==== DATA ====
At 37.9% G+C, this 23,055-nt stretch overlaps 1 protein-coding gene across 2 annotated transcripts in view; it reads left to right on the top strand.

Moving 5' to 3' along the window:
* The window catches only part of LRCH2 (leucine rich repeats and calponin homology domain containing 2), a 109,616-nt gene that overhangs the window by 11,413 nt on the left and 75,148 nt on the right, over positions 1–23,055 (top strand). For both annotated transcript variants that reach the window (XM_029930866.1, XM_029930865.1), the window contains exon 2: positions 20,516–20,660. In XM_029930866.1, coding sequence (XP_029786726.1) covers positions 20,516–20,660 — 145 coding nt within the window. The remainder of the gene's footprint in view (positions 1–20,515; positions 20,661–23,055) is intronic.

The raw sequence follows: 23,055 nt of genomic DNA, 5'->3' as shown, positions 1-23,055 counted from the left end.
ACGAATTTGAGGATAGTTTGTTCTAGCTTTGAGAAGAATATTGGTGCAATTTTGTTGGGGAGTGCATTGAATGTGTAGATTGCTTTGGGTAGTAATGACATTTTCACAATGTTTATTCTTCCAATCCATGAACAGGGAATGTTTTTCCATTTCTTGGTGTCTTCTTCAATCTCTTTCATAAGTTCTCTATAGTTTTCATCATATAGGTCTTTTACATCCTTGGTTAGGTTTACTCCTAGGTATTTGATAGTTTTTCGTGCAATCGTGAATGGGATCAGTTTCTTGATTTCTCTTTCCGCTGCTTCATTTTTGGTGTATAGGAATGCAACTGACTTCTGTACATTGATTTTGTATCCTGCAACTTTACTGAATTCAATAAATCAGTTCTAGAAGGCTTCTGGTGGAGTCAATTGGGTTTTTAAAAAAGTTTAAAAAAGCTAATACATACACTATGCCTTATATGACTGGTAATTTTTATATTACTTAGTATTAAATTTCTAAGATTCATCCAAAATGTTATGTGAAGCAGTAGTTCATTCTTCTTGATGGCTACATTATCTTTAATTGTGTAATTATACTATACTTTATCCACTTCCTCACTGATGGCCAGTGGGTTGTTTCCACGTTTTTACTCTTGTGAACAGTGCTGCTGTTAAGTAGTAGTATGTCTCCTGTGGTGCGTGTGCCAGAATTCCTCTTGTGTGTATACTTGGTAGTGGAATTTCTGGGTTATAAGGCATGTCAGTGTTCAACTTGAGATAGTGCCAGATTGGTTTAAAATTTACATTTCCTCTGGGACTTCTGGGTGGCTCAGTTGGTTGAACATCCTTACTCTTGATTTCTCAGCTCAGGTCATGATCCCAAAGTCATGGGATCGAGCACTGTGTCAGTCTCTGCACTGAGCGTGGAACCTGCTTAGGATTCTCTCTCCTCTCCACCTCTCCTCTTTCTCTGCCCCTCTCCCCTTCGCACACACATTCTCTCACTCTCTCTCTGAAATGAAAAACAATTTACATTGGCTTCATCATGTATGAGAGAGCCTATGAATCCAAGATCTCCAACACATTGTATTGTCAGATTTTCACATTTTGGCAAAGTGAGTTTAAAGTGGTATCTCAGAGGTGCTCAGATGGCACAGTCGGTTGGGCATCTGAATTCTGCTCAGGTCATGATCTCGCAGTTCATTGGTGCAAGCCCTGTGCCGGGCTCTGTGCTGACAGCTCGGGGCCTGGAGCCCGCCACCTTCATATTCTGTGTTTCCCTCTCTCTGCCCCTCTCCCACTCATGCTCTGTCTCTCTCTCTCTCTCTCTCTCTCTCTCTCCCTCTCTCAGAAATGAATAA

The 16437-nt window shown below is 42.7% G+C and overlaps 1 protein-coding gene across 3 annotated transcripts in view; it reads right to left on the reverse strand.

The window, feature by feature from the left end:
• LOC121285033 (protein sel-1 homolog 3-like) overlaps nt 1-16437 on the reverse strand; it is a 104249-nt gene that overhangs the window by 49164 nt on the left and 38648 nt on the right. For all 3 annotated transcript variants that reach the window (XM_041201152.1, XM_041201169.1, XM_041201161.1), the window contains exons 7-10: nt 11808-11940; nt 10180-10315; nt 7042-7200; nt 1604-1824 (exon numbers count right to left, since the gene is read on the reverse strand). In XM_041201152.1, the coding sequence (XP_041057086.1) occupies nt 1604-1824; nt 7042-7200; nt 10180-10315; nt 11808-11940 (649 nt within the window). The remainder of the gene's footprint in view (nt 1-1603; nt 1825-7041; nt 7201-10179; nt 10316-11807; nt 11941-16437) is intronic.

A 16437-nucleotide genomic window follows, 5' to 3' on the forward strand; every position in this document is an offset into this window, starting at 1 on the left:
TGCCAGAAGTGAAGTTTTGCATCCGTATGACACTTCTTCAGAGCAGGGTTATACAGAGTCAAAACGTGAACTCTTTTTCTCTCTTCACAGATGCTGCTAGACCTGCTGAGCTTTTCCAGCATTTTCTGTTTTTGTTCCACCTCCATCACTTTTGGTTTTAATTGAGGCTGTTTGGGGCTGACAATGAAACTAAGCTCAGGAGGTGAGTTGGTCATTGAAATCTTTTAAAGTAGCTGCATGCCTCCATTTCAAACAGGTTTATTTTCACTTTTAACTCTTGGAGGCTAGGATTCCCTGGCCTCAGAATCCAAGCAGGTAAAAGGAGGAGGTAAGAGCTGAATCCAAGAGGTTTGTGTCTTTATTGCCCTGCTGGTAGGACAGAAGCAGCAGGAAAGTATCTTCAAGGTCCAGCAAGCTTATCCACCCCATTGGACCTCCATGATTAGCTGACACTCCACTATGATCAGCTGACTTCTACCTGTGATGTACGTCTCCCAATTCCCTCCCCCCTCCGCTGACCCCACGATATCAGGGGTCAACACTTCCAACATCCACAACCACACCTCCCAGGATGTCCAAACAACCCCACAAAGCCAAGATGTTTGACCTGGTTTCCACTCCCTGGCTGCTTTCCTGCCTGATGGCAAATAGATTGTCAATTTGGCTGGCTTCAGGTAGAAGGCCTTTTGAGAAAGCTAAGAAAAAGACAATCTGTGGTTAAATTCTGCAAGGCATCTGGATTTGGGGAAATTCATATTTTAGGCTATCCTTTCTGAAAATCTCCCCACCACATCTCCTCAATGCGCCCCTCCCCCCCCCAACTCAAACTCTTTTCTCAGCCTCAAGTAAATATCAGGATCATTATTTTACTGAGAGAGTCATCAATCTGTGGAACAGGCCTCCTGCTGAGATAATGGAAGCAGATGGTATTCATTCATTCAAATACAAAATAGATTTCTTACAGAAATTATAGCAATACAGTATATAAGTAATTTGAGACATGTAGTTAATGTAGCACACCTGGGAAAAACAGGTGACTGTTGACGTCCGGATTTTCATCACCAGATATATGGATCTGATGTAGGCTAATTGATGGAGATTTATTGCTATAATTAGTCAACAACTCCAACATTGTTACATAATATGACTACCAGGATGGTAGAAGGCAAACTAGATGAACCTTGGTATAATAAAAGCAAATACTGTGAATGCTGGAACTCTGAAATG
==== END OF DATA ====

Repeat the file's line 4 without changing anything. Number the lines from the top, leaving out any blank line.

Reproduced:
The raw sequence follows: 23,055 nt of genomic DNA, 5'->3' as shown, positions 1-23,055 counted from the left end.